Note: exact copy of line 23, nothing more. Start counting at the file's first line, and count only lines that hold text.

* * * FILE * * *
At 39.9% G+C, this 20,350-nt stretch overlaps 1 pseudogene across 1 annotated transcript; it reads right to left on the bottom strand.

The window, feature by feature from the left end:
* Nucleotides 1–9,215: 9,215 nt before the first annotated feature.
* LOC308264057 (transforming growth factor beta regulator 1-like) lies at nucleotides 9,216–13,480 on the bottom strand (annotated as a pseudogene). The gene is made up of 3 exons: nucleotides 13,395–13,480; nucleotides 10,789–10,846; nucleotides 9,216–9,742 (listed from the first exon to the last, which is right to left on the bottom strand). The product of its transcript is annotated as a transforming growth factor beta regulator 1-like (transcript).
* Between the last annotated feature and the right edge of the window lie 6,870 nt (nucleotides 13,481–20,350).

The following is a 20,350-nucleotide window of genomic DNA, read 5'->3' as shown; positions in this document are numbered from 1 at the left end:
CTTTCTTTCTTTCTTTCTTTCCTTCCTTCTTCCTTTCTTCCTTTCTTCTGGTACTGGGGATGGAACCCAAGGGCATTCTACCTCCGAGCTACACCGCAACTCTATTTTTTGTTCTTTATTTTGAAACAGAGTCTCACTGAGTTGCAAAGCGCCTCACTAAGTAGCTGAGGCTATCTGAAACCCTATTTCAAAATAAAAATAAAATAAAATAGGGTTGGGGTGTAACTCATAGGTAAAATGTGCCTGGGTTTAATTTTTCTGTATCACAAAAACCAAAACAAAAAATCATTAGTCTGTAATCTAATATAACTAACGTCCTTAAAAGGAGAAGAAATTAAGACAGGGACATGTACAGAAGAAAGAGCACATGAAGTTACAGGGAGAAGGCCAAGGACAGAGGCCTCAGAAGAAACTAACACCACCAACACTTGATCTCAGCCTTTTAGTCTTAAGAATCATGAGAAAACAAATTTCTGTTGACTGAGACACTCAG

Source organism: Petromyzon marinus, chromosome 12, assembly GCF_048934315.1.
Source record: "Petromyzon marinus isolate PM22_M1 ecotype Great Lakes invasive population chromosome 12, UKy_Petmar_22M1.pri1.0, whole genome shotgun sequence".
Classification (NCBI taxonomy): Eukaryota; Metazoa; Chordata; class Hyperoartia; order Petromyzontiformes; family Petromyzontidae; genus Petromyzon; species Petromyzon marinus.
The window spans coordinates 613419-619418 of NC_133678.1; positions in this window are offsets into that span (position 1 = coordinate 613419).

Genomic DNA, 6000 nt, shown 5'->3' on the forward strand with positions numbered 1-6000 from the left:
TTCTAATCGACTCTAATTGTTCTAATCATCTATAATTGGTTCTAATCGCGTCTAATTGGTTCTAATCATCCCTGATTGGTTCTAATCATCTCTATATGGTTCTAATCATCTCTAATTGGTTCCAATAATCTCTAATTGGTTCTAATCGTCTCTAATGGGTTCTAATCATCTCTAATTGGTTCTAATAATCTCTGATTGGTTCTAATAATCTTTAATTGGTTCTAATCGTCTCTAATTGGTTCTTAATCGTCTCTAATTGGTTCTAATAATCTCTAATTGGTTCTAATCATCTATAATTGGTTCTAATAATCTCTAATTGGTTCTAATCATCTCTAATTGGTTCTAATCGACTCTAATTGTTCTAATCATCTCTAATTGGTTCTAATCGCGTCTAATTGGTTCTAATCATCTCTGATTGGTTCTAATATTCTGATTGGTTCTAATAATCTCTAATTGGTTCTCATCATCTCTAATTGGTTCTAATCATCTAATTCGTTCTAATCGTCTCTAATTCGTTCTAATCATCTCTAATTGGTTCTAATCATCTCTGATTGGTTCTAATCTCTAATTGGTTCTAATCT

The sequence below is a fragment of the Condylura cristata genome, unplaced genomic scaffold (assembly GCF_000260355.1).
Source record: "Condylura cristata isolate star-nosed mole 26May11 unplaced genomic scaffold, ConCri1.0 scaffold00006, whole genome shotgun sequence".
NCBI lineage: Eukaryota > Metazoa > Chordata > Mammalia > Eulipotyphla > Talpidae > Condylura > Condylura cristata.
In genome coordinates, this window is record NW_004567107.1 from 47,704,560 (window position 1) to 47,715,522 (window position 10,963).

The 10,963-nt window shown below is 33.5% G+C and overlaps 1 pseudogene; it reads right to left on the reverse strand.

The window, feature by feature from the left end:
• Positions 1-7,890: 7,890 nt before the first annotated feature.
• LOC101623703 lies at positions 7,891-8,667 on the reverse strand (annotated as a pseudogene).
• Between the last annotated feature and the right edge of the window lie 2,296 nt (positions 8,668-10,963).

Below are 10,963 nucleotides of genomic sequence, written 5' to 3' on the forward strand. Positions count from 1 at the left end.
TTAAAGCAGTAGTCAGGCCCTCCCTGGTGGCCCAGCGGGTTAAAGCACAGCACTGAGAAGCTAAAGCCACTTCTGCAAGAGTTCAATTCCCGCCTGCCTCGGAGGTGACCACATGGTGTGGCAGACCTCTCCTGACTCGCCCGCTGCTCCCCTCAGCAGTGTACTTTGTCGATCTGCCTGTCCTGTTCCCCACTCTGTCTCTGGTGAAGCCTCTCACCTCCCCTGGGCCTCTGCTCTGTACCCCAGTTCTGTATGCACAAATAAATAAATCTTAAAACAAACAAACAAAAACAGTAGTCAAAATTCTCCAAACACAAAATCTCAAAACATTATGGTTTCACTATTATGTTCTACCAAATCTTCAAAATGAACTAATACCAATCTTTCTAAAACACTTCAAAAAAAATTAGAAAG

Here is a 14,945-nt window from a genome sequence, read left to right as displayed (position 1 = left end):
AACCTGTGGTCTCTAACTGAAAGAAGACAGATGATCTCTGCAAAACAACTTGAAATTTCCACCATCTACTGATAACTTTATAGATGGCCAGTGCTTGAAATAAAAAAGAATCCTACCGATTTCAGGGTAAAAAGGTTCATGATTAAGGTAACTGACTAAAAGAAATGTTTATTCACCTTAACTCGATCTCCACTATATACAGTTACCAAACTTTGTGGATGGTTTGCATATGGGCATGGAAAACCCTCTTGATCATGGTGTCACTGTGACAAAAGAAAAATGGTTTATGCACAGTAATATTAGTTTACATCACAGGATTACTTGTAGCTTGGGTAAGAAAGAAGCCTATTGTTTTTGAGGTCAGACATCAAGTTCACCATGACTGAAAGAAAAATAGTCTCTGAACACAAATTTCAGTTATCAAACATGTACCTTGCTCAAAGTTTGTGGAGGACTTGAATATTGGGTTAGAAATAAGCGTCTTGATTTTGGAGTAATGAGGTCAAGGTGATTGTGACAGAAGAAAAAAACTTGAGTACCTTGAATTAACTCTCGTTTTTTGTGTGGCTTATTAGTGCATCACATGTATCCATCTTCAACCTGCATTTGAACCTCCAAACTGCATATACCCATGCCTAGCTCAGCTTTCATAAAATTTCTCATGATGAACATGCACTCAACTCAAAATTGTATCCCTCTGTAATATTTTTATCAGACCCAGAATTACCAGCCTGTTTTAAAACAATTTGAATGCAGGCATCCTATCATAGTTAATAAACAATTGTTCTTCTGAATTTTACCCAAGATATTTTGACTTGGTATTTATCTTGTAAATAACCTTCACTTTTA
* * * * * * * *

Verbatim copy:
Below are 10,963 nucleotides of genomic sequence, written 5' to 3' on the forward strand. Positions count from 1 at the left end.